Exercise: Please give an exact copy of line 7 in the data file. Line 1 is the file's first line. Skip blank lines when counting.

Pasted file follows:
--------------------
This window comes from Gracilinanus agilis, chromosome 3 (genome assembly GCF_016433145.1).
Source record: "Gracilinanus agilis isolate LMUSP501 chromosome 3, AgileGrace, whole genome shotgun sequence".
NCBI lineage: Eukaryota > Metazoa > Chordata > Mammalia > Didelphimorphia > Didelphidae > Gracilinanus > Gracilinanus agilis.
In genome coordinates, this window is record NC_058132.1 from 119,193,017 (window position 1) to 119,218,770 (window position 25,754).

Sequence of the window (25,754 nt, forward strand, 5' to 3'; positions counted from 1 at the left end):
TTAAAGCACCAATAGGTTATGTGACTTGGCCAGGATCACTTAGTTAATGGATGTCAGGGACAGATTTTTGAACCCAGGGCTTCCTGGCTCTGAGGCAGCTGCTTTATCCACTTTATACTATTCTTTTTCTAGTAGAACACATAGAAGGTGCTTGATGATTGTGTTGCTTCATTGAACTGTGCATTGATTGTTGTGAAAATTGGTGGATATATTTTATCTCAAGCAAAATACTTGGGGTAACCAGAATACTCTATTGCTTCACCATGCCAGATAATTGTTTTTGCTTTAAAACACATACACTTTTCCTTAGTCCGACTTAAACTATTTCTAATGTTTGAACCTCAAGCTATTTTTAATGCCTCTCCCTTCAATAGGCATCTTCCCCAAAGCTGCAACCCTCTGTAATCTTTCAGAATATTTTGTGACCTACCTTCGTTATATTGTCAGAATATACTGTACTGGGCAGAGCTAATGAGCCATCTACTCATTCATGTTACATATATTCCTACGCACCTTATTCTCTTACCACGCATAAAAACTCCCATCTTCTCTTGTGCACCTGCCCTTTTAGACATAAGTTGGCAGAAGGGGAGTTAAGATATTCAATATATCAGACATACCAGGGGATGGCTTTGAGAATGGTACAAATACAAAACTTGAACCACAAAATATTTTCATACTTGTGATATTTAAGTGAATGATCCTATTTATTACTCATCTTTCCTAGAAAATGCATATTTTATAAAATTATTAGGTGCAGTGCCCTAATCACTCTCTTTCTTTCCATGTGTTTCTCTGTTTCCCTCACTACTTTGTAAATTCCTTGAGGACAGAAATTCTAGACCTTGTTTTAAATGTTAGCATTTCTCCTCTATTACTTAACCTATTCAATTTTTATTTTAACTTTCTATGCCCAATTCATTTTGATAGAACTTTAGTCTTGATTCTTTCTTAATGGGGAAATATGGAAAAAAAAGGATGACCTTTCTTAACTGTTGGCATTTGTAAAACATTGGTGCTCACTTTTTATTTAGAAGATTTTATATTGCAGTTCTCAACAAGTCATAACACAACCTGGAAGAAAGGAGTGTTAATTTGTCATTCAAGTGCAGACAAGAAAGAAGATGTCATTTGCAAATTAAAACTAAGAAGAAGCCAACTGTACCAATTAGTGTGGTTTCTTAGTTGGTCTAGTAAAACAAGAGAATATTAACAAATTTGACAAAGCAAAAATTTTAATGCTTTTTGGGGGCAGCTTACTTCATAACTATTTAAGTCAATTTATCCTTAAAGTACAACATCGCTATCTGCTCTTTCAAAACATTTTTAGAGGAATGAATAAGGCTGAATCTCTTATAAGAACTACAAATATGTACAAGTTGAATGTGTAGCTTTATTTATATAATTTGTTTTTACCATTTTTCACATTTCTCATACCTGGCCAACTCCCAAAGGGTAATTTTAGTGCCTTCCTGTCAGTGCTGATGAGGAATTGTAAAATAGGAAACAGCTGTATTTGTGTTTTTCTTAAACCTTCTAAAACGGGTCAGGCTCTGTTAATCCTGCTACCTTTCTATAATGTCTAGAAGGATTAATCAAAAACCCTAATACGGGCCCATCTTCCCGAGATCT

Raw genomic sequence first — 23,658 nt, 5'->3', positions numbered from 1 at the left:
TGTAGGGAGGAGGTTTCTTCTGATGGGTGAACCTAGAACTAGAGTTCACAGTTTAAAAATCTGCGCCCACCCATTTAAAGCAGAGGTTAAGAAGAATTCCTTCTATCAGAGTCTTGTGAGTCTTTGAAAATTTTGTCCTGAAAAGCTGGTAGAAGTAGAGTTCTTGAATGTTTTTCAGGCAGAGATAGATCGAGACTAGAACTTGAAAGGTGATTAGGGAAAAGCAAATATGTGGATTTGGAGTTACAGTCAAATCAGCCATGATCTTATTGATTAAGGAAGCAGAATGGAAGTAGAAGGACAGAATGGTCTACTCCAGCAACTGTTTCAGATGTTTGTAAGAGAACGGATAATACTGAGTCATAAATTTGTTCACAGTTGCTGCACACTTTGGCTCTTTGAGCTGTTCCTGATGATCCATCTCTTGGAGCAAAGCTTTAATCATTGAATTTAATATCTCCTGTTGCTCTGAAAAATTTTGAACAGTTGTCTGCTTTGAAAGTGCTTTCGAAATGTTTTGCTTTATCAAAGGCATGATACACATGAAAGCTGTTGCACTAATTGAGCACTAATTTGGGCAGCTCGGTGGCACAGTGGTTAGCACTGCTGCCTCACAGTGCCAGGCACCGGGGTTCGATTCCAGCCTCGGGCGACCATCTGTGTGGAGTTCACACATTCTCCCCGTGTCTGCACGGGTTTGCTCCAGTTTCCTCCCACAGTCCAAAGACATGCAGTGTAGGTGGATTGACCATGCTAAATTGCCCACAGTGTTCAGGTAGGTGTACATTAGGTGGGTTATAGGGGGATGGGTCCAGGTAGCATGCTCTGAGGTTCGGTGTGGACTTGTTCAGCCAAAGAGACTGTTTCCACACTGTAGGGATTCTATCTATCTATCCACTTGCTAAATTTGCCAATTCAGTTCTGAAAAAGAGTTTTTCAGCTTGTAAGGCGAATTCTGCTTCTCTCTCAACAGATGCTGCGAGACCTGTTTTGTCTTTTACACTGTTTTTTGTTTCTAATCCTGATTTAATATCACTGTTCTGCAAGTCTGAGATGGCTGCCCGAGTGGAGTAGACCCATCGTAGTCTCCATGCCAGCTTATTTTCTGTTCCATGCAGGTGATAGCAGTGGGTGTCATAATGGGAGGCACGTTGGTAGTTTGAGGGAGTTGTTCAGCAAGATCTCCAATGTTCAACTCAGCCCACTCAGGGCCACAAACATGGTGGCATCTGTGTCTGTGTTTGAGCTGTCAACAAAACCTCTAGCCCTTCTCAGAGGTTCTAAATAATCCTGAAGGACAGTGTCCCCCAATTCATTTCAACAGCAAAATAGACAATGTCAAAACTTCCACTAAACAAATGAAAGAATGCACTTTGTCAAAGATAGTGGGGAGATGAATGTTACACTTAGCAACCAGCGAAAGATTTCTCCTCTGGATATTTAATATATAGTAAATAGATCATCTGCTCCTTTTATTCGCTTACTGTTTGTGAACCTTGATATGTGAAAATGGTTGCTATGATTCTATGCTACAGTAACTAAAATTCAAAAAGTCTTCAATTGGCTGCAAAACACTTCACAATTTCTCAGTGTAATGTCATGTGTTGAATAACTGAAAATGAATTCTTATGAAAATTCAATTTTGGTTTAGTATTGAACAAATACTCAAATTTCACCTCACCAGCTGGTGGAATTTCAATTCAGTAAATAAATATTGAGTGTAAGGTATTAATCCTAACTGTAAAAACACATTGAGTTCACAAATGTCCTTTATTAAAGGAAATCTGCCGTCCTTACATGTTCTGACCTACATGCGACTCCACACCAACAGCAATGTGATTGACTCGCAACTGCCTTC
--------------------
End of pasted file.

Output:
Raw genomic sequence first — 23,658 nt, 5'->3', positions numbered from 1 at the left: